A much-trumpeted speech on November 3 by Lebanon’s Hezbollah leader, Hassan Nasrallah, was, in the event, rather less than overwhelming.
For starters there was no sign of Nasrallah himself. Thousands of Hezbollah fighters and supporters packed a square in the southern suburbs of Beirut to greet their leader, but their leader wasn’t prepared to greet them. Instead they faced a monster TV screen. They viewed, and cheered, a videoed speech recorded in some secret location – perhaps a bomb-proof bunker. According to one media commentator Nasrallah himself has not been seen in public for a decade. This address to supporters was his first since the beginning of the Israel-Hamas war, and expectations were high in some parts of the media that he was about to announce the opening of a second front against Israel.
However he made clear in his opening remarks that Hamas’s October 7 invasion of Israel, the subsequent massacre of 1400 civilians and the abduction of over 240 hostages – an operation which, predictably, he praised – was a purely Palestinian enterprise. And, he implied later in his remarks, Palestinian he wanted the subsequent conflict to remain. He made it clear that Iran and Hezbollah had had no part in its planning or execution, and neither found it expedient in present circumstances to support Hamas by opening full-scale hostilities against Israel. Although he made no reference to Washington’s clear warning that such a move would bring dire consequences, there is little doubt that the message had been received and understood.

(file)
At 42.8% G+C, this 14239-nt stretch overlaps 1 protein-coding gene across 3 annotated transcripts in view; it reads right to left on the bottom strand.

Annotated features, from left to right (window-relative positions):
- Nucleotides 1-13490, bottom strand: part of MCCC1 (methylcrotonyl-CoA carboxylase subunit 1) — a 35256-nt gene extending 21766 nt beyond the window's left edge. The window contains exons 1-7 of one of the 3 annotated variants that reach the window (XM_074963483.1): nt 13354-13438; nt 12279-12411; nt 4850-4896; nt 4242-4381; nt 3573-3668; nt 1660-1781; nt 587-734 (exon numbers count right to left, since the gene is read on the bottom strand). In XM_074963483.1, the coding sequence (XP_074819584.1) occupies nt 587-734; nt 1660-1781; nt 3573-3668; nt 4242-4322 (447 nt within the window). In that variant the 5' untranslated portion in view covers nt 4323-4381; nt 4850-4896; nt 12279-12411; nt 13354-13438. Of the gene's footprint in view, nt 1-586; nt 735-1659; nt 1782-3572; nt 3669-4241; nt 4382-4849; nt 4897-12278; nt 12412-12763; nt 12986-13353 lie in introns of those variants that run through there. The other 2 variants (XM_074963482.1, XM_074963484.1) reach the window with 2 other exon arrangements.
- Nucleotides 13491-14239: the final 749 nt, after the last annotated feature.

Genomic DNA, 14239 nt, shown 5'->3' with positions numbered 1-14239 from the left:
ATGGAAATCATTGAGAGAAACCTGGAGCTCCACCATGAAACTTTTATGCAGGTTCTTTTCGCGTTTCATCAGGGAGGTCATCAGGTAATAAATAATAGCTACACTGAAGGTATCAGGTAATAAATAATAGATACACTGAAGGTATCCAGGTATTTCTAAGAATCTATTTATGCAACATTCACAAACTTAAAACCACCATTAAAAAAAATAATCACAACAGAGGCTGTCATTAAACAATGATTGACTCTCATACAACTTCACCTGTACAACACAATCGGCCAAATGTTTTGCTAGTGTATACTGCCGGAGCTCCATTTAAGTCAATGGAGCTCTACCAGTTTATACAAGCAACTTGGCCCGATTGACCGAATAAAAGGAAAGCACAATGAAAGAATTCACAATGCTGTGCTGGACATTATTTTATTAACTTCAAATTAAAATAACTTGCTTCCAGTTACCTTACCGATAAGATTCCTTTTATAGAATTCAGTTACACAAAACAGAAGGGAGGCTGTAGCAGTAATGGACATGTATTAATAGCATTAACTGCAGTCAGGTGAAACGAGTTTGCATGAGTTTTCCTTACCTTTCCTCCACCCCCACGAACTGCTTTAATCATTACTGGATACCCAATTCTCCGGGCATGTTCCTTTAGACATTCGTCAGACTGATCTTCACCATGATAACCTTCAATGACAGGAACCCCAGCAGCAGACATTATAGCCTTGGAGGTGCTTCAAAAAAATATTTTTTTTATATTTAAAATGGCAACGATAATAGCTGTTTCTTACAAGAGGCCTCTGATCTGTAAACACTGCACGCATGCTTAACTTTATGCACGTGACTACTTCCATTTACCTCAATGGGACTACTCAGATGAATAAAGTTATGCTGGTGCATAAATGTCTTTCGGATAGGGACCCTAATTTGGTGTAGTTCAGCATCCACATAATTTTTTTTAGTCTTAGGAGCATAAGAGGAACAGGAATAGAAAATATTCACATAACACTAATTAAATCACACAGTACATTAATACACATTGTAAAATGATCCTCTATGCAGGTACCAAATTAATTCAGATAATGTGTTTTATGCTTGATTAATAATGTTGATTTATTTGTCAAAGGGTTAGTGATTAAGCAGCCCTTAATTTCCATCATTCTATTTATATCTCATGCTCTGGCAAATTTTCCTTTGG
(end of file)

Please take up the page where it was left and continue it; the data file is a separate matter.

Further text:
So hostilities would be confined to the recent artillery and rocket exchanges across the Lebanese-Israeli border and the Iranian drone strikes against US stations in Syria and Iraq. A second front, open warfare with Israel, was demoted to a final resort, triggered by vague, unspecified circumstances. The speech no doubt came as a disappointment to Hamas leaders who have been pushing, covertly and openly. for active Hezbollah support.
The Lebanese people are in the midst of a familiar emotional dilemma – on the one hand sympathy with Hezbollah’s support of the Palestinian cause; on the other, intense suspicion of Hezbollah and its baggage-train of Iranian requirements in the regime’s self-interest. For example, public opinion questioned from the start why thousands of Lebanese youth were sent off to fight in Syria under Hezbollah and Iran’s IRGC (Islamic Revolutionary Guard Corps), in support of the ambitions of the Iranian regime to dominate the region. The Lebanese public, which has little love for Syria’s president Bashar al-Assad, failed to see how its own interests were being served by fighting to sustain him in power.